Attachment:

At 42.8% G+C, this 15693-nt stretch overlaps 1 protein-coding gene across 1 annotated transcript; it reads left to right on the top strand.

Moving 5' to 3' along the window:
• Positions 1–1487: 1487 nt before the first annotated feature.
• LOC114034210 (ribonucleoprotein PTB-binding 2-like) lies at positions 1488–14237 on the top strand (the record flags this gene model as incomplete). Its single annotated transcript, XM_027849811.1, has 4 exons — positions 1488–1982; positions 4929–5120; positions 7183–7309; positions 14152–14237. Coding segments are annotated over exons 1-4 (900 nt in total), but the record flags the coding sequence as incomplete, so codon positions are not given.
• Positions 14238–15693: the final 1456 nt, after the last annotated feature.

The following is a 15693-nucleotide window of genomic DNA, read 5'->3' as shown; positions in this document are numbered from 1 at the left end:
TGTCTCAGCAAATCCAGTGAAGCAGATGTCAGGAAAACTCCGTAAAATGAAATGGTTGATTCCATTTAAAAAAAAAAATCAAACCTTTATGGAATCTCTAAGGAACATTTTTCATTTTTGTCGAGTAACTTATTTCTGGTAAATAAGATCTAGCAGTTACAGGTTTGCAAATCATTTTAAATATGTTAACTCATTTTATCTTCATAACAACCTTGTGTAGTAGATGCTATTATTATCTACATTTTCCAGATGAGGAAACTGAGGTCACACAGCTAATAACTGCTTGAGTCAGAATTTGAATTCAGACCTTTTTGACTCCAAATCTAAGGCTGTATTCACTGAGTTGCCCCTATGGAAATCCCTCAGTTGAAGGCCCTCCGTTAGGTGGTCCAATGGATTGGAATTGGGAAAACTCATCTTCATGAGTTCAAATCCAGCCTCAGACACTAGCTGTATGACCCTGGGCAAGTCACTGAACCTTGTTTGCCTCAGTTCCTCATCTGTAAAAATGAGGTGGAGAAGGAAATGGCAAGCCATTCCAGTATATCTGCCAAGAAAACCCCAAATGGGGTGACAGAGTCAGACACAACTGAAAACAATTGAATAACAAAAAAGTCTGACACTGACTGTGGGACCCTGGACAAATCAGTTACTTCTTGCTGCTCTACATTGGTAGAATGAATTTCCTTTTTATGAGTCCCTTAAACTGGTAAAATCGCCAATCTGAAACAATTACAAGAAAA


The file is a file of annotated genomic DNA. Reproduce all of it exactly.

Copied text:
At 42.8% G+C, this 15693-nt stretch overlaps 1 protein-coding gene across 1 annotated transcript; it reads left to right on the top strand.

Moving 5' to 3' along the window:
• Positions 1–1487: 1487 nt before the first annotated feature.
• LOC114034210 (ribonucleoprotein PTB-binding 2-like) lies at positions 1488–14237 on the top strand (the record flags this gene model as incomplete). Its single annotated transcript, XM_027849811.1, has 4 exons — positions 1488–1982; positions 4929–5120; positions 7183–7309; positions 14152–14237. Coding segments are annotated over exons 1-4 (900 nt in total), but the record flags the coding sequence as incomplete, so codon positions are not given.
• Positions 14238–15693: the final 1456 nt, after the last annotated feature.

The following is a 15693-nucleotide window of genomic DNA, read 5'->3' as shown; positions in this document are numbered from 1 at the left end:
TGTCTCAGCAAATCCAGTGAAGCAGATGTCAGGAAAACTCCGTAAAATGAAATGGTTGATTCCATTTAAAAAAAAAAATCAAACCTTTATGGAATCTCTAAGGAACATTTTTCATTTTTGTCGAGTAACTTATTTCTGGTAAATAAGATCTAGCAGTTACAGGTTTGCAAATCATTTTAAATATGTTAACTCATTTTATCTTCATAACAACCTTGTGTAGTAGATGCTATTATTATCTACATTTTCCAGATGAGGAAACTGAGGTCACACAGCTAATAACTGCTTGAGTCAGAATTTGAATTCAGACCTTTTTGACTCCAAATCTAAGGCTGTATTCACTGAGTTGCCCCTATGGAAATCCCTCAGTTGAAGGCCCTCCGTTAGGTGGTCCAATGGATTGGAATTGGGAAAACTCATCTTCATGAGTTCAAATCCAGCCTCAGACACTAGCTGTATGACCCTGGGCAAGTCACTGAACCTTGTTTGCCTCAGTTCCTCATCTGTAAAAATGAGGTGGAGAAGGAAATGGCAAGCCATTCCAGTATATCTGCCAAGAAAACCCCAAATGGGGTGACAGAGTCAGACACAACTGAAAACAATTGAATAACAAAAAAGTCTGACACTGACTGTGGGACCCTGGACAAATCAGTTACTTCTTGCTGCTCTACATTGGTAGAATGAATTTCCTTTTTATGAGTCCCTTAAACTGGTAAAATCGCCAATCTGAAACAATTACAAGAAAA